Female schoolteachers and other employed women in two provinces of Afghanistan are reporting harassment by Taliban fighters even as a Taliban spokesman Tuesday promised that the group is forming a policy to keep women secure.
Women in Takhar province, in the country's northeast, and Kabul province tell VOA that there are new restrictions concerning how they dress and work.
"Taliban are very aggressive with women here. They want women to wear chadari," a female teacher in Takhar told VOA. A chadari is a full body covering that has small holes to see through.
The teacher explained that the Taliban in the province were so strict that they did not even allow women to wear a black burqa, a long black gown with a scarf that covers the head and face. In addition, they want women to go out of the house with a "mahram," a man from whom a woman does not need to hide her face. In conservative Islamic thought, mahram can include a limited number of close male relatives such as fathers, husbands or brothers.
"Women have a lot of problems here. Everyone needs to go outside for something, and you cannot have a mahram (close male relative) with you at all times," she said.
She said Taliban have already barred teachers from teaching students of the opposite sex.
"They also ordered that the male and female students must be separated. And they changed the education curriculum," she said.
The changes in curriculum removed cultural and sports-related subjects and added more Islamist teachings, such as the study of the Quran and the life of the Prophet Muhammad, even though those subjects were already part of the curriculum prior to the Taliban takeover.
In Kabul, the Taliban told the female staff of at least one hospital to separate their workplaces from men or stay at home.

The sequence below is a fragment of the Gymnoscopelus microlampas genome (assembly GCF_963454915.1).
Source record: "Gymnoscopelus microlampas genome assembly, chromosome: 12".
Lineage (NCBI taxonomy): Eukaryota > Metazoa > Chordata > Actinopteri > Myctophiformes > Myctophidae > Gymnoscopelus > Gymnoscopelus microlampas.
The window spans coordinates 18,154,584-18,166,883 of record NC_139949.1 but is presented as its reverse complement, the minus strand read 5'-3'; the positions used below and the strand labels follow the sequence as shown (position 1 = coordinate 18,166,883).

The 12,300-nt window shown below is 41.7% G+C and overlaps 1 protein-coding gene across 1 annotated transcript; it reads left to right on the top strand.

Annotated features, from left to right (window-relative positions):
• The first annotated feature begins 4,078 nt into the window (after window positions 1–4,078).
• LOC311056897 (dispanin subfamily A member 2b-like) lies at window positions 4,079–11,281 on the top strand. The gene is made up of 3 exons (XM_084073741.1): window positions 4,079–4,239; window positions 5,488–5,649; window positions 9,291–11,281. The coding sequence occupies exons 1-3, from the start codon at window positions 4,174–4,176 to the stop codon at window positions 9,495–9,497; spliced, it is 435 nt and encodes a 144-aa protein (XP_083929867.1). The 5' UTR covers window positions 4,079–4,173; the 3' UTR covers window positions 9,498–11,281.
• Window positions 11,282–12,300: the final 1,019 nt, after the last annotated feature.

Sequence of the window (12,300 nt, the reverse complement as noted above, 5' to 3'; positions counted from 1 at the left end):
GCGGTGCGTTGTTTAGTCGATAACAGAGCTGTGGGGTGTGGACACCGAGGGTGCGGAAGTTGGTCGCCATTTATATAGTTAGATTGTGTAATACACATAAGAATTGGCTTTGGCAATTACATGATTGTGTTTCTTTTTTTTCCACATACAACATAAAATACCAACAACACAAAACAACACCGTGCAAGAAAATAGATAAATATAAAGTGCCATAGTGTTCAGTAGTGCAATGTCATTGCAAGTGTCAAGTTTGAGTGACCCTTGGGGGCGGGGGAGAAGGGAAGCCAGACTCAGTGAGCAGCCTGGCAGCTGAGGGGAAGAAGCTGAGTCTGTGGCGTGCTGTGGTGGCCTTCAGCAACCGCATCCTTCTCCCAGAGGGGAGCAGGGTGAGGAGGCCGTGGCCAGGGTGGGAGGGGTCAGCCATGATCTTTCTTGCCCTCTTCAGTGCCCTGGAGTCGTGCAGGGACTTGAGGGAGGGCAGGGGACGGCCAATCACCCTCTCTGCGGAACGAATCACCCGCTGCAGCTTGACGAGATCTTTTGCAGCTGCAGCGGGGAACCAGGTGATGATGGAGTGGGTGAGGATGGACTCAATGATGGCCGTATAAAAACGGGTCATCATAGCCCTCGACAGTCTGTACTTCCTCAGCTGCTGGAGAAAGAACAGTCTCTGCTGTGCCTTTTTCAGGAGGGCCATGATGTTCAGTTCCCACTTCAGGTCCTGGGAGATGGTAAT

A female VOA reporter who went out of the house wearing a burqa was told by Taliban to cover her face as well.
On Tuesday in Kabul, Taliban spokesman Zabihullah Mujahid said the group's fighters were "not trained to talk to women."
"That is why we are asking women to stay home for the time being, but they will keep receiving salaries. As soon as we have a full system in place, women can return to work," he said. He was speaking in particular about women working in government offices and ministries.
When pressed by a female journalist who was worried about her safety, Mujahid said she need not worry.
"You are civilians. There is no crime being a journalist. You have nothing to fear. You can go back to your province and work," he said.
He acknowledged that there may have been sporadic incidents of violence or harassment and promised to investigate them.
The Taliban have been trying to present a relatively moderate face to the world to gain international legitimacy. Women, and especially younger women, say they have heard their families' stories about the Taliban's last government in the 1990s — when women were beaten for not covering themselves properly, and girls were not allowed to go to school — making it difficult for them to take the Taliban's words at face value.